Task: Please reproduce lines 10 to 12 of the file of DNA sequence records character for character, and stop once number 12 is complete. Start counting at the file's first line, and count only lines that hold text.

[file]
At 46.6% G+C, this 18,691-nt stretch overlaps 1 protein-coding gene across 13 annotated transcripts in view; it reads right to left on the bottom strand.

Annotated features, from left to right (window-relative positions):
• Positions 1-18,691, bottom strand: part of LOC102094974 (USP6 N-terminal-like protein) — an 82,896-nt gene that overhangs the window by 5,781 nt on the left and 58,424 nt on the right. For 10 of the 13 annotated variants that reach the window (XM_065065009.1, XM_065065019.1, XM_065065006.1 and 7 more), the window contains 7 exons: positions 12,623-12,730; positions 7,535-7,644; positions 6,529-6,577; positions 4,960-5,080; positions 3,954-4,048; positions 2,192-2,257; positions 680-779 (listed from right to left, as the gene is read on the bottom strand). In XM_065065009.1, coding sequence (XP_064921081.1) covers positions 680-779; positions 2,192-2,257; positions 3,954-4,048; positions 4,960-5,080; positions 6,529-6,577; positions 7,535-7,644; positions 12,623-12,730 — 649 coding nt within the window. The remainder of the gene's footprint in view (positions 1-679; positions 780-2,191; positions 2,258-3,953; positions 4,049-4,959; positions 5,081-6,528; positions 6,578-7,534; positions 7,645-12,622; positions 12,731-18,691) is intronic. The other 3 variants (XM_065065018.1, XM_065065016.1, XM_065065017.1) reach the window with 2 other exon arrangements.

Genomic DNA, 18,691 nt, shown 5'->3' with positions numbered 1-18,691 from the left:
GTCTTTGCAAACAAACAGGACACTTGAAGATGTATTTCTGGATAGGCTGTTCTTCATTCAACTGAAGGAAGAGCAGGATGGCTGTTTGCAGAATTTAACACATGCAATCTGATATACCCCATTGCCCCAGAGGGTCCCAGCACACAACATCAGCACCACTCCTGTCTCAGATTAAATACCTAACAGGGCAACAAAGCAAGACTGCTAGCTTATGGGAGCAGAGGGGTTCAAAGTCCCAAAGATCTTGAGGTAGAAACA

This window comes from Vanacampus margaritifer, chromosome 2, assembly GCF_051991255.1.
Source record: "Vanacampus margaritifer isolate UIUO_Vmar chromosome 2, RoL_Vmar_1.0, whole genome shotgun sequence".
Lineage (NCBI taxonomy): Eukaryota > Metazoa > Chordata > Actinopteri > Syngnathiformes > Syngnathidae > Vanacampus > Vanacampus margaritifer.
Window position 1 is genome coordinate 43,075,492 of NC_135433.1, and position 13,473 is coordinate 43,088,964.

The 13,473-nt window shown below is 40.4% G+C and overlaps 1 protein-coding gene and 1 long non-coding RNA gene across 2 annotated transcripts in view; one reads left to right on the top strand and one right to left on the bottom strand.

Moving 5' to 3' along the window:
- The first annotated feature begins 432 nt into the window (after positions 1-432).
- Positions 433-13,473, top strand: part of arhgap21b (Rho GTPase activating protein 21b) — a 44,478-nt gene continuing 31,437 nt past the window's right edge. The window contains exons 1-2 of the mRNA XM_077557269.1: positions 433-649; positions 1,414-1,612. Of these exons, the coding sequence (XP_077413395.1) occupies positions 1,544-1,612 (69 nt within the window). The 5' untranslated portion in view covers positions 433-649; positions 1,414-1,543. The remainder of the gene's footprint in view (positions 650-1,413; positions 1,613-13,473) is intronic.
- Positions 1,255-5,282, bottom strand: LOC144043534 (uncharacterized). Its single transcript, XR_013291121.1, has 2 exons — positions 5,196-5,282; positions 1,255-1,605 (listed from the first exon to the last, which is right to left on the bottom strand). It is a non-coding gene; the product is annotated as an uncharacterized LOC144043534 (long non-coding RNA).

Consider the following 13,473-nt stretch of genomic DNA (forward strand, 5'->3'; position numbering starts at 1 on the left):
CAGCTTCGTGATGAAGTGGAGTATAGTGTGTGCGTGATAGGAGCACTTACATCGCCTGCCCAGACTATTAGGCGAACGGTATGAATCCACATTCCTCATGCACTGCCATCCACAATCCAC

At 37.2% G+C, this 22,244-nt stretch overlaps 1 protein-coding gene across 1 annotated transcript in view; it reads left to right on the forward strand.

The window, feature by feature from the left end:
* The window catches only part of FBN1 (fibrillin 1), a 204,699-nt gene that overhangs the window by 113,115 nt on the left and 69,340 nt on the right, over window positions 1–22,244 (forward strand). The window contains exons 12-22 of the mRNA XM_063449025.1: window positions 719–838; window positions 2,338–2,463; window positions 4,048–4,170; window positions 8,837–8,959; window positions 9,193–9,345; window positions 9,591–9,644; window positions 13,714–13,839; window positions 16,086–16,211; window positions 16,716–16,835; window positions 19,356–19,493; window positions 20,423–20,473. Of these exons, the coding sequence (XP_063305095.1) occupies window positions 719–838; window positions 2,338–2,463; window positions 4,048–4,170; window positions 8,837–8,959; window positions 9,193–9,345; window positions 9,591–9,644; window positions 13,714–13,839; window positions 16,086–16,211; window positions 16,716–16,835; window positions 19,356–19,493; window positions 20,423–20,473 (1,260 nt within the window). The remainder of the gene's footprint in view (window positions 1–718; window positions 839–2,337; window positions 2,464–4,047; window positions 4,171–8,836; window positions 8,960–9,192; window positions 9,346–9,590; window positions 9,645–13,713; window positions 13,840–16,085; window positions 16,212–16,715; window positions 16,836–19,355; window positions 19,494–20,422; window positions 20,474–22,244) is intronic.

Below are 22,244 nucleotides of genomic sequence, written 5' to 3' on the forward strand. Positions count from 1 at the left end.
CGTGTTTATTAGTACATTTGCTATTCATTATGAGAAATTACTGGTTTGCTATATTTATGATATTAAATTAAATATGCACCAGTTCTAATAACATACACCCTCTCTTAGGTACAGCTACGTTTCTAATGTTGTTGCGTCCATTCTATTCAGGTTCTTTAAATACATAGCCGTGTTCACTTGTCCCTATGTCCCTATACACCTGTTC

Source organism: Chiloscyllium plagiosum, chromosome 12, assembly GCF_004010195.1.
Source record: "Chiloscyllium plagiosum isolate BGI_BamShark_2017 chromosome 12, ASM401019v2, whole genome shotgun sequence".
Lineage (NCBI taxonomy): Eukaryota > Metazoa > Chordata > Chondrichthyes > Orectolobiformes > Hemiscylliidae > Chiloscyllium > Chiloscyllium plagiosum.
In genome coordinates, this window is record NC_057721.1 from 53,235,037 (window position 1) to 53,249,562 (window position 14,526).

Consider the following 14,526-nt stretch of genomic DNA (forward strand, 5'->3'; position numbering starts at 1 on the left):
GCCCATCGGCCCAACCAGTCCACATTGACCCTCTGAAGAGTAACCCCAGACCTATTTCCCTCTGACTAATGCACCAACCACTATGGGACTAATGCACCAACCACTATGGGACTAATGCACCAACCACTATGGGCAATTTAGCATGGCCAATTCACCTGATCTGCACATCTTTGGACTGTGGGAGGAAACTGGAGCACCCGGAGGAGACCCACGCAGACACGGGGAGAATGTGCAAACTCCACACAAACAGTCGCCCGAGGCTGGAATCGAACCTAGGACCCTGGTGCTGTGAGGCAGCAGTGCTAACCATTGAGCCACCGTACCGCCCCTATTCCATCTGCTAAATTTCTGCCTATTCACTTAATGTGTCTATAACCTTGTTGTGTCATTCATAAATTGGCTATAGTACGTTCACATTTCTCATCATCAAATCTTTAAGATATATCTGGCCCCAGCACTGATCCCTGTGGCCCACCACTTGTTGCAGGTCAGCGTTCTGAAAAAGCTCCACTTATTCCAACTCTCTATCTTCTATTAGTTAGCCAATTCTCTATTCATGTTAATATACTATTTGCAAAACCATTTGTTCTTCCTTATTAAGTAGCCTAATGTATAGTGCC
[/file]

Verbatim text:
The 13,473-nt window shown below is 40.4% G+C and overlaps 1 protein-coding gene and 1 long non-coding RNA gene across 2 annotated transcripts in view; one reads left to right on the top strand and one right to left on the bottom strand.

Moving 5' to 3' along the window:
- The first annotated feature begins 432 nt into the window (after positions 1-432).